Crying is often seen as a sign of weakness in the hegemonic identity of the male personality. Men simply aren’t supposed to cry. Likewise, men aren’t supposed to be emotional and they are not supposed to become emotionally vulnerable to the point of tears. Such a pressure to be scientifically inhuman is too much for anyone to bear. The refusal to cry can be a societal imposition or it can be the creation of personal experiences which leave an impression.
Humans need to cry. A man’s first big emotional break can be one of the most transformational moments of his life as he begins to let go of the toxic past and build a foundation for a future of freedom from addiction. The therapeutic efforts of a long term treatment program help men discover their authentic selves and free themselves from the bonds of emotional imprisonment.
There are three kinds of tears we can learn from.
Our tear ducts are very responsive and survival ready. When something gets in the eye, the eye tears up. Threatening particles like smoke and dirt in the air threaten the safety of our eyes. Our eyes have the reflex of producing tears to get all of the potentially harmful particles out.
Tears are necessary for the actual eyeball itself. Though tears can be emotionally inclined they are also physiologically driven. One of the purpose of tears is to keep the eyeball wet. Having dry eyes is irritating and uncomfortable. Continuous tears are the kind that get produced in order to keep the eyeball from getting too dry.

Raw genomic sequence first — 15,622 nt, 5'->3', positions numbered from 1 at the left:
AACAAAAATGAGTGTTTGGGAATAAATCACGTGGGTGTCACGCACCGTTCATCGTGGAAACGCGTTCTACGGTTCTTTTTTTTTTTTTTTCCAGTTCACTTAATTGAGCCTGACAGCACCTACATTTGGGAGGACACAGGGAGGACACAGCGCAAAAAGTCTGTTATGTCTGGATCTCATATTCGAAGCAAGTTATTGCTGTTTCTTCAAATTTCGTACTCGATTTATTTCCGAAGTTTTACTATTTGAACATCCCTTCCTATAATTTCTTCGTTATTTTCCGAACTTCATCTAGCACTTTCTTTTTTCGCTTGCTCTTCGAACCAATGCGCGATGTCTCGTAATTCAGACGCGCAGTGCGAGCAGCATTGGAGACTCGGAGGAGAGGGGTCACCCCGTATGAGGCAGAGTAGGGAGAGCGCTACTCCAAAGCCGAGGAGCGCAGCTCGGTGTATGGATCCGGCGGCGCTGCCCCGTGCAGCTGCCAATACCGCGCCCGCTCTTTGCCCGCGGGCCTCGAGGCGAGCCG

A combination of hormones and endorphins are mixed into our emotional tears. When we hold in our emotions, like when we avoid crying, we create a build up of stress hormones throughout our bodies, including in our tears. Once we finally are able to let all of our emotions out through a deep and deserving sob, we are letting go of that build up. “Letting it all out” is an adequate description rather than a creative one. The pent up stress of “holding it all in” is immediately released as soon as we start shedding some authentic tears. Part of the reason we feel a physical as well as psychological release after we cry is because endorphins are released from the act. What felt like a weight bearing down on us now feels like nothing more than a feather. Crying liberates us to such a degree that it is an invigorating and enlivening experience. Both good for us and a feel-good experience, we wonder why we don’t cry more often.
There is freedom from addiction. Tree House Recovery is teaching men how to find freedom through the creation of sustainable change. As a result, men find sustainable recovery and a brand new life. Call us today for information on our residential treatment programs in Portland, Oregon: (503) 850-2474